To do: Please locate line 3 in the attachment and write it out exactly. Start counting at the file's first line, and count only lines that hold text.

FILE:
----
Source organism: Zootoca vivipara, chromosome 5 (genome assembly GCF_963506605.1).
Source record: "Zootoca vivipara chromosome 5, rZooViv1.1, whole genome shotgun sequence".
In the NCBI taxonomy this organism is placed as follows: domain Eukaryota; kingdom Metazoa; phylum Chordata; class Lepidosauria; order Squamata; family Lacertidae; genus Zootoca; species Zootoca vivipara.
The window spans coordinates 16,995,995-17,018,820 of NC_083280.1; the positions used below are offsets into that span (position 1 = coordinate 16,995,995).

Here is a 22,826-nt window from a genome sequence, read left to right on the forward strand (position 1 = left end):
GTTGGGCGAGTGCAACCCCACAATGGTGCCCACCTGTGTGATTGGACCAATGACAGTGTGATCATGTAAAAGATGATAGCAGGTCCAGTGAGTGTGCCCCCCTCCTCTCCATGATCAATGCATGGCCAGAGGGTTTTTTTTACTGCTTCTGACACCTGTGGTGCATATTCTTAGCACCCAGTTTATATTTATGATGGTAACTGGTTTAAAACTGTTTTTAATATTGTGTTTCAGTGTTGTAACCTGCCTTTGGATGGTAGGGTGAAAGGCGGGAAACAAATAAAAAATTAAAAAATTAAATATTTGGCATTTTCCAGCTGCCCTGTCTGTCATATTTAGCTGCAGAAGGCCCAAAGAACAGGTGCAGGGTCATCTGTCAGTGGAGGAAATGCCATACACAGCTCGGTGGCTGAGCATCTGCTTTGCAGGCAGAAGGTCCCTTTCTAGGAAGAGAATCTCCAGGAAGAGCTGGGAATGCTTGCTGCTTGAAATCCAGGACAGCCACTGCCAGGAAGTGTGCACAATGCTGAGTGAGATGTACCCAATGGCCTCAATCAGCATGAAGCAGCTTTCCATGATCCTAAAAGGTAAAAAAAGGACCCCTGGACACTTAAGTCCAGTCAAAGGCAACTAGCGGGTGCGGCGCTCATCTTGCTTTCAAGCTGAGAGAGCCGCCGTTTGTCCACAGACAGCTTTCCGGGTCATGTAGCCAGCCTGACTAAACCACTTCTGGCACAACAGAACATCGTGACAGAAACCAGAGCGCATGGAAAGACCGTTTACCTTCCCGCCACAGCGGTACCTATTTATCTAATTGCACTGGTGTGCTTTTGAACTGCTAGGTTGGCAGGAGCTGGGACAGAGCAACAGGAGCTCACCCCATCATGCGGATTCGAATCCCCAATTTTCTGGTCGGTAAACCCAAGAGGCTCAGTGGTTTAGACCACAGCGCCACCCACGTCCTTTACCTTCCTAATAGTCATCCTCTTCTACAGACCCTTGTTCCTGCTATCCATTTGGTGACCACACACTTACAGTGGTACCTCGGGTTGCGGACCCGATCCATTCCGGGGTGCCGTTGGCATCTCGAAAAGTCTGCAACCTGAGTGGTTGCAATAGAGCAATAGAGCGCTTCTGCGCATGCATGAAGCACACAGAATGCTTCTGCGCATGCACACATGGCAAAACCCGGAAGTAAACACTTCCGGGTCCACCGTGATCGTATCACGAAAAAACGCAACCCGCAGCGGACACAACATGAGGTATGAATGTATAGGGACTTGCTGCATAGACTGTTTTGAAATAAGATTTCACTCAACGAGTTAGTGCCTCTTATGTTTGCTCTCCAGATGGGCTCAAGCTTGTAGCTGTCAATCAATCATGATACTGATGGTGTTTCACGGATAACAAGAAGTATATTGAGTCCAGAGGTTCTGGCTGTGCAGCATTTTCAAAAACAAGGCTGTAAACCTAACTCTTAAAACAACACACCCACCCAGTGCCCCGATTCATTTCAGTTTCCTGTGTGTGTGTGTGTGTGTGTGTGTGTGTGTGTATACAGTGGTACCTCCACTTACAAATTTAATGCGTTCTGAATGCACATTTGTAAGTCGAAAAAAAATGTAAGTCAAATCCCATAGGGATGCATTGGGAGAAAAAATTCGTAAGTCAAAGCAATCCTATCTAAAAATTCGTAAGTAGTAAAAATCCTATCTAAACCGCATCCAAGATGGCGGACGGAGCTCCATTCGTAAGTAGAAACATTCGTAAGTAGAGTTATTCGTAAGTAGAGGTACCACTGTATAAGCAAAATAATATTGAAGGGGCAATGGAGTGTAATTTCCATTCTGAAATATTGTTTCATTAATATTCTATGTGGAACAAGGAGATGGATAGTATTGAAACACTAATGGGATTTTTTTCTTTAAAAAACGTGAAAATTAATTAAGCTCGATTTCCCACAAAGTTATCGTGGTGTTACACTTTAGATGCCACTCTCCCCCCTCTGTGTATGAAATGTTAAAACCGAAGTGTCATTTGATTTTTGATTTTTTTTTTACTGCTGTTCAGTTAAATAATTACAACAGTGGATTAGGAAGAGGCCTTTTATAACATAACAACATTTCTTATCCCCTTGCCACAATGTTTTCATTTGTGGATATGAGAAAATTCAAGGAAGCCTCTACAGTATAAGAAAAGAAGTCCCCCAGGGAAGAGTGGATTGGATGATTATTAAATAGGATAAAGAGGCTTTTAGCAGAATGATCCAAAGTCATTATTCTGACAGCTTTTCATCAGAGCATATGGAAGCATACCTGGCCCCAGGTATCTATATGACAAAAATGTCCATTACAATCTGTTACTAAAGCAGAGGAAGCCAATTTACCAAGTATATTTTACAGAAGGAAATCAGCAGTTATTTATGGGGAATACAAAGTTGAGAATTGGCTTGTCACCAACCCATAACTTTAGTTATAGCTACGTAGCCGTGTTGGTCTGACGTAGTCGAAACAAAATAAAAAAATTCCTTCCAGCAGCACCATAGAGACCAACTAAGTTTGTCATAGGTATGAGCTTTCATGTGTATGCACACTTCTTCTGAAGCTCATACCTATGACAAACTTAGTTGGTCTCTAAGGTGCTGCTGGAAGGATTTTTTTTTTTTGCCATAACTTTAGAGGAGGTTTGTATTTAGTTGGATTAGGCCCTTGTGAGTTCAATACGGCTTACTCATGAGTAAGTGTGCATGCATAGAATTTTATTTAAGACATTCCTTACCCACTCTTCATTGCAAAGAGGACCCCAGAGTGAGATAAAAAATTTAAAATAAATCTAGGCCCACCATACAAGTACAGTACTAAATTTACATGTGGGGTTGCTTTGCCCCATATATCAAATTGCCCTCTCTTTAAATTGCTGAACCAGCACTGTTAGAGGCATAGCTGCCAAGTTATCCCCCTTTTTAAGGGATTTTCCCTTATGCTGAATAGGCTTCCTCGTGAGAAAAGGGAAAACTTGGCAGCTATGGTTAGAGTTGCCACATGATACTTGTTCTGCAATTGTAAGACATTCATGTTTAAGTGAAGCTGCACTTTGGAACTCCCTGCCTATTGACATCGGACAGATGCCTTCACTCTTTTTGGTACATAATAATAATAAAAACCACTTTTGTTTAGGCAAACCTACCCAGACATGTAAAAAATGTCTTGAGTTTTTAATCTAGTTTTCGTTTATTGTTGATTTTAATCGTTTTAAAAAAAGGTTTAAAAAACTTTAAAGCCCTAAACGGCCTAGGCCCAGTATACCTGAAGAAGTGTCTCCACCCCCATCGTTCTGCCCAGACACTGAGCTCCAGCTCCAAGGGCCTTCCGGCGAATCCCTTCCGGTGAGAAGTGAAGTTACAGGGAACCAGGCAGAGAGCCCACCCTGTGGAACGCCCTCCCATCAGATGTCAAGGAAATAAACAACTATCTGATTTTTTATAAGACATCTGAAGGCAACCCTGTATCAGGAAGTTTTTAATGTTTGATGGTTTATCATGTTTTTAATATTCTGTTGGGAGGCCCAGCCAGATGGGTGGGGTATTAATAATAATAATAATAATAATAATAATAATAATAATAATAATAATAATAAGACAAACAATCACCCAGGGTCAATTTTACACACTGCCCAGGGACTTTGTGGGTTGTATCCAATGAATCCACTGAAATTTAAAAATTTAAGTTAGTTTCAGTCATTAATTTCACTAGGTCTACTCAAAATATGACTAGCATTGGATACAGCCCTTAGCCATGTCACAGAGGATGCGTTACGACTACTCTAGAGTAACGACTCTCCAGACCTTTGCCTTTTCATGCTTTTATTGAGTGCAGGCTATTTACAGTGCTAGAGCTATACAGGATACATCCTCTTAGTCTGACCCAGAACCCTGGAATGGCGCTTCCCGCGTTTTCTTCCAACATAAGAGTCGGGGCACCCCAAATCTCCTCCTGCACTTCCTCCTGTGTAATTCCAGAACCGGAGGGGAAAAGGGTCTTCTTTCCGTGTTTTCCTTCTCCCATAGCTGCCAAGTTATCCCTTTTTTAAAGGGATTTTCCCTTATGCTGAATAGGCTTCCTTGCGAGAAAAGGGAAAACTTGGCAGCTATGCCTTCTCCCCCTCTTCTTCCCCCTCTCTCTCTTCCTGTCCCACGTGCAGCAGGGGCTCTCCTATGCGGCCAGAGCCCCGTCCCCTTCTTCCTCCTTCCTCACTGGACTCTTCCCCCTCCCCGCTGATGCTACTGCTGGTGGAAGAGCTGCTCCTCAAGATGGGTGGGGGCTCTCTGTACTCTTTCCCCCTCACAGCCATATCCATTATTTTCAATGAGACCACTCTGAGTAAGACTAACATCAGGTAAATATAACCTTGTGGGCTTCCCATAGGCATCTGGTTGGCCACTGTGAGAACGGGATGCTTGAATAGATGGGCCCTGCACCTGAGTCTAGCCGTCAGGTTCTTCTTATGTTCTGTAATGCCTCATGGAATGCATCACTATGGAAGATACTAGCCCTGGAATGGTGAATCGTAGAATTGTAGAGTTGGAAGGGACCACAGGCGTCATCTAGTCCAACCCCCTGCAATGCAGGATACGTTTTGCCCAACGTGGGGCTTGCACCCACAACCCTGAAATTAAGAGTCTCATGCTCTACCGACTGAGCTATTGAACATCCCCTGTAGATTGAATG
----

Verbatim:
In the NCBI taxonomy this organism is placed as follows: domain Eukaryota; kingdom Metazoa; phylum Chordata; class Lepidosauria; order Squamata; family Lacertidae; genus Zootoca; species Zootoca vivipara.